Since the time I developed my interests in sustainable tourism development, about a decade by now, one small but million dollar question often bothers me that how exactly an intricate mechanism can be framed so that sustainable tourism development can happen in true sense. It does not only involve a few policy perspectives, but actually much beyond it. Policy prescriptions are not enough for his since it requires deliberate and concerted efforts from each of the stakeholders that include tourists, hoteliers, government mechanisms, local population and anyone else who may have some role to play in tourism activities. We see some of the activities (I am talking in terms of Indian context) on part of the central government as well as state governments where attempts are made to aware people regarding tourists attractions at various locations in the country. But, many of them are targeted towards foreign tourists rather than domestic tourists. Amongst these the prominent ones are taking part in fairs and other events in various countries to promote incredible India as one of the dream destinations. Similar efforts are mostly missing in the domestic market. The government mechanisms, tour operators, others in the hospitality sector only focus on increasing number of tourists to the locations of their interests. Hardly any Do’s and Dont’s and the reasons behind the same are conveyed to the potential customers. The only visible impact normally seen in some of the places of interests are imposition of an extra fee for those who intend to visit the place. As expected as a consequence of imposing a higher than usual fee is expression of annoyance towards paying such fees. Perhaps this may be avoided completely if the tourists are also made aware of how that fee would be used for preservation and maintenance purpose of the place and why some other restrictions are also imposed. Awareness generation about the need of a participatory tourism rather than being a mere visitor to the place can play a crucial role towards this. This also raises the question that who should be the priority target for such awareness generation and why.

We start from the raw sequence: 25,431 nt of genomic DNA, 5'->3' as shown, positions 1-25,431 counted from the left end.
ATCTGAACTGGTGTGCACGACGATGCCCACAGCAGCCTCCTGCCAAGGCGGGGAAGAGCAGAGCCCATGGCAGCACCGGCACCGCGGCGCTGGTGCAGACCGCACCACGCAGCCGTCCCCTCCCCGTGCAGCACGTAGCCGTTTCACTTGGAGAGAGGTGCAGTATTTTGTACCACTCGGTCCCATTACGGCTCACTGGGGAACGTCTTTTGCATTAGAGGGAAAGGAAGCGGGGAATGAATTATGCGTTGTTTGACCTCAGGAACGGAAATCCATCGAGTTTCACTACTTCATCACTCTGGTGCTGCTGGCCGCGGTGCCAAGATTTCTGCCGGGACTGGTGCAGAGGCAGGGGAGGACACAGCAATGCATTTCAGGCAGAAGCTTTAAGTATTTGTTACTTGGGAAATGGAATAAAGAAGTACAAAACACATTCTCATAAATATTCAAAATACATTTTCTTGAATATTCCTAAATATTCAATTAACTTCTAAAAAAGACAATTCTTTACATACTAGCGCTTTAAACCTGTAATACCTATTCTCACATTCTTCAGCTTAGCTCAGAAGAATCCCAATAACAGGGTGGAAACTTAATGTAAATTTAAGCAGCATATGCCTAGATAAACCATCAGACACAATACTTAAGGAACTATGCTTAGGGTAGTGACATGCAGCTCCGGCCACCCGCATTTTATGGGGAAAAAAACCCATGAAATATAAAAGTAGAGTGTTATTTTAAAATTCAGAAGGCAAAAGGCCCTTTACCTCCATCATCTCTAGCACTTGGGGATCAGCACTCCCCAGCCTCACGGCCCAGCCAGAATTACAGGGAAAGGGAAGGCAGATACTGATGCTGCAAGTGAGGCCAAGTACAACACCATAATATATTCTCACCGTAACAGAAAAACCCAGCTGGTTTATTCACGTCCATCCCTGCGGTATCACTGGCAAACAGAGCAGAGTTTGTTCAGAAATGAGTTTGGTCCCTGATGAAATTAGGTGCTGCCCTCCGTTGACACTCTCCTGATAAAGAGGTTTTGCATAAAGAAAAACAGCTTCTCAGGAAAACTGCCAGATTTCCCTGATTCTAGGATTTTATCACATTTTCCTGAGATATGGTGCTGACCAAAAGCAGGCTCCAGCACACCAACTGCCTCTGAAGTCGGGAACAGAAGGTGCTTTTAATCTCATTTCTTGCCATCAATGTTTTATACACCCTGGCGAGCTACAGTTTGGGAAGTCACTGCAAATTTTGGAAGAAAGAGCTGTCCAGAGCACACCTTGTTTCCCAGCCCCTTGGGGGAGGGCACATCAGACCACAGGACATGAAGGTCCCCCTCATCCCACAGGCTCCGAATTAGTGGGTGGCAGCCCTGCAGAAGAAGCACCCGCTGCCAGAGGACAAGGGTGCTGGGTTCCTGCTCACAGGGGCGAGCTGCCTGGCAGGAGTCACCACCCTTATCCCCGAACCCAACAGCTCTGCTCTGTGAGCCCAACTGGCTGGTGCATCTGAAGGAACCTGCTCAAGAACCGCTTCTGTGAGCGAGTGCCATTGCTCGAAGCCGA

The simple answer to the question is that the priority should be decided based on the extent of impact on the tourism sector. The following visual (Fig 1) presents the number of domestic tourist visits and foreign tourist visits to all places in India. It also presents the ratio between these two indicators.

The graph clearly depicts a crucial factor for Indian tourism sector. Throughout the years, the domestic tourist visits are significantly higher than foreign tourist visits and its increasing with time. The ratio between these two variables shows that till 2002 it increased continuously and reached the peak when the visits by domestic tourists were 52 times of that of the foreign visits. However, it gradually tapered down to about 40 times for some years and again in 2009 it was about 47 times. Of course the higher ratio for 2009 is an outcome of economic recessions which may be ignored as an exception year of the trend. But, still the domestic visits are at such a higher level compared to the international visits that one can easily conclude that the impact from the former will be much above that from the later. Apart from that, awareness levels of the foreign tourists are in general higher compared to the domestic tourists. Thus efforts in increasing awareness of the domestic tourists towards sustainable tourism development through tourism fairs, advertisements, online materials and other media could prove effective in eradicating several problems that are created by the tourists themselves. However, apart from the tourists, other stakeholders such as hoteliers, tour operators etc. along with local people are also needed to be made aware of their important role for sustainable tourism development. Hope at some point of time, everyone in the loop will understand the importance of the same and will change their attitudes proactively in a positive direction which ultimately will benefit all of them.